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The shower is dripping water from the head. The lever is set to off position down all the way. To stop water from dripping, I would have to apply downward pressure to the lever. This is not a solution, but I guess it means something.

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Depending on the model of the valve, it can be as simple as replacing a cartridge, for example in the case of a Moen, or on a Delta replacing the seats and springs, and possibly the control ball. So what kind of valve is it and then I can give you a better idea?

Posted on Aug 23, 2010

  • almightydoan Aug 23, 2010

    I'm not sure of the terminology, I call it a valve, but it may be called a cartridge. The cartridge is white and has a range of motion within the area of a triangle. Down is off. Up is on. Left is hot. Right is cold. I may have to check out what you call the springs and seats.

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Posted on Jan 02, 2017

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How do i open water resovor on krups oblo coffee maker


See page 8
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1 Answer

Low water pressure from moen shower faucet


I'm slightly in the dark on this because I have no idea which model moen shower valve do you have? Here's a shot in the dark....single lever anti-scald tub and shower valves, moen brand in fact, prevent scalding by a means of a cog or two, (a cog is a flat metal piece, with an arm sticking out on a 90 degree angle, and has a star shaped cut out in it's center. That star shaped cut out fits perfectly over and on to the center stem of the valve. These cogs are located under the handle. These two cogs are what limit the handle from opening completely counter clockwise. When the handle is at it's most open counter clockwise position....the port that allows hot water to enter the valve and come out of the shower head is at it most open position. Those two cogs are what prevents the hot port from being fully open by means of the 90 degree arms sticking out and under the handle. The handle has two flat surfaced walls that catch on those arms sticking out from those cogs under the handle. You have to position the cogs on the spindle, (valve stem), in a position that will stop the handle short of full counter clockwise to prevent the shower valve from opening enough to allow enough hot water to pass through the port to possibly scald a person while showering. It's a real tricky process setting those cogs to a position so that when your valve stops it's counter clockwise rotation, (which is how the valve it turned on), it stops in a position that only allows enough hot water to flow that mixes to be a nice warm shower water temperature. You see, with the hot water flow limited, there is little chance you will ever be burned by your shower water (thus...anti scald mode is in operation).....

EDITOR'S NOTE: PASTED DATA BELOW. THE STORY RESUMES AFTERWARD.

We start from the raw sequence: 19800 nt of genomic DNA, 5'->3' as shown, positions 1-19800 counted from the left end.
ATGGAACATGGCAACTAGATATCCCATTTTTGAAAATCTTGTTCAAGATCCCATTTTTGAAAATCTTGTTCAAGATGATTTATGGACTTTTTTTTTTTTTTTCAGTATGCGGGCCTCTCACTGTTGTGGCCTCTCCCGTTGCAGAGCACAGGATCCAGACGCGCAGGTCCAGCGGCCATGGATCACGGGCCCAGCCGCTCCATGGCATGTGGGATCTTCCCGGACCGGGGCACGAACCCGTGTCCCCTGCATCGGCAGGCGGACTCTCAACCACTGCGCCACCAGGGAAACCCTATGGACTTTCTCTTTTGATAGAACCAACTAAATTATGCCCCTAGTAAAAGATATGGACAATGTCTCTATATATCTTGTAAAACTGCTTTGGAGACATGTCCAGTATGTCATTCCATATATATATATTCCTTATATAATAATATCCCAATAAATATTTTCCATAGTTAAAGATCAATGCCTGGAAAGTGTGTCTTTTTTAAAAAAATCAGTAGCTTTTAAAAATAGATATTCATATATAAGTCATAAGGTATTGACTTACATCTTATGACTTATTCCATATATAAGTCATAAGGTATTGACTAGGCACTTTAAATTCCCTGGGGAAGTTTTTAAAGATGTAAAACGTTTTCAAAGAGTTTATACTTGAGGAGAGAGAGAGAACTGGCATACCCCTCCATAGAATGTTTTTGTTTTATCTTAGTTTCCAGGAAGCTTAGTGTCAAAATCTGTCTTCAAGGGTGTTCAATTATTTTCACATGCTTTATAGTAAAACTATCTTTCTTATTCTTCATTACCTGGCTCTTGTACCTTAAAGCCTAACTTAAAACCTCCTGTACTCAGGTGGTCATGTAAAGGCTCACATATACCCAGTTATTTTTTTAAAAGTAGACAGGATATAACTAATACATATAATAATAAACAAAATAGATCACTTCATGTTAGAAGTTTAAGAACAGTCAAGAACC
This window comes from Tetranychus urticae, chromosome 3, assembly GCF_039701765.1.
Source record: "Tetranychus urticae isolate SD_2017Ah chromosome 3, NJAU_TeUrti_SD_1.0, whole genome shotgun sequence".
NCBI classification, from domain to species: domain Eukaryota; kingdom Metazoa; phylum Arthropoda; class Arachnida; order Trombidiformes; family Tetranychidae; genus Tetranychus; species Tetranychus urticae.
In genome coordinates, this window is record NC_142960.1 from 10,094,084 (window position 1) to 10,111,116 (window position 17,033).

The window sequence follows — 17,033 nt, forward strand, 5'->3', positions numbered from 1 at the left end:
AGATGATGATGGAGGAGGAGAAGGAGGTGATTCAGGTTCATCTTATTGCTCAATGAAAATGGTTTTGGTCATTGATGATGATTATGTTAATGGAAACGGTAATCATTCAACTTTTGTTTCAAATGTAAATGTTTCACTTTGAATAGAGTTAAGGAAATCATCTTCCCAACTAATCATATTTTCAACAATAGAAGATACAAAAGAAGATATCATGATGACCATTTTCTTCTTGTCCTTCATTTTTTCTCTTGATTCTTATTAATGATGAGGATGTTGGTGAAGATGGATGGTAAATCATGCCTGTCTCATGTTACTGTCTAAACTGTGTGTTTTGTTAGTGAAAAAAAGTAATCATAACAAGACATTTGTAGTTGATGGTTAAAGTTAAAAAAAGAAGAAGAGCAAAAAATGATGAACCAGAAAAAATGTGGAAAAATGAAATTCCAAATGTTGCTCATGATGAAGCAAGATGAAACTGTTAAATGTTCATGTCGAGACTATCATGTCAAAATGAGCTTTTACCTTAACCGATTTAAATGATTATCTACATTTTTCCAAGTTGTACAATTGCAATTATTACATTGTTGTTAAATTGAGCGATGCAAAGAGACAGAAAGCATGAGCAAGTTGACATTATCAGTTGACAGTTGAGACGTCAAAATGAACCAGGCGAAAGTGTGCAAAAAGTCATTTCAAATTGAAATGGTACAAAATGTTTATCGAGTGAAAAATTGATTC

Now here's the kicker.....When soldering the connections on your shower valve, (during the installation process), the installer must remove the cartridge from the valve body to prevent melting it with his torch while soldering the joints. When that cartridge is removed, those two cogs hang loose and slide off the spline. And when they are removed, it is quite a chore to place them back into the position they are intended to be placed in. and..WHEN THE COGS ARE RE-PLACED IN A CERTAIN (WRONG)POSITION, IT FORCES THE HANDLE IN A POSITION THAT IS WRONG, AND WON'T ALLOW THE HANDLE TO REST IN THE OFF POSITION. The cog arms are preventing the handle from rotating to a completely closed position. Which causes exactly what I think you are experiencing. When the main water valve is turned back on....you can't stop the water from flowing through your newly installed shower valve. Those cogs...in the wrong position on the spline....will not allow the handle to spin to the correct point of the off position.
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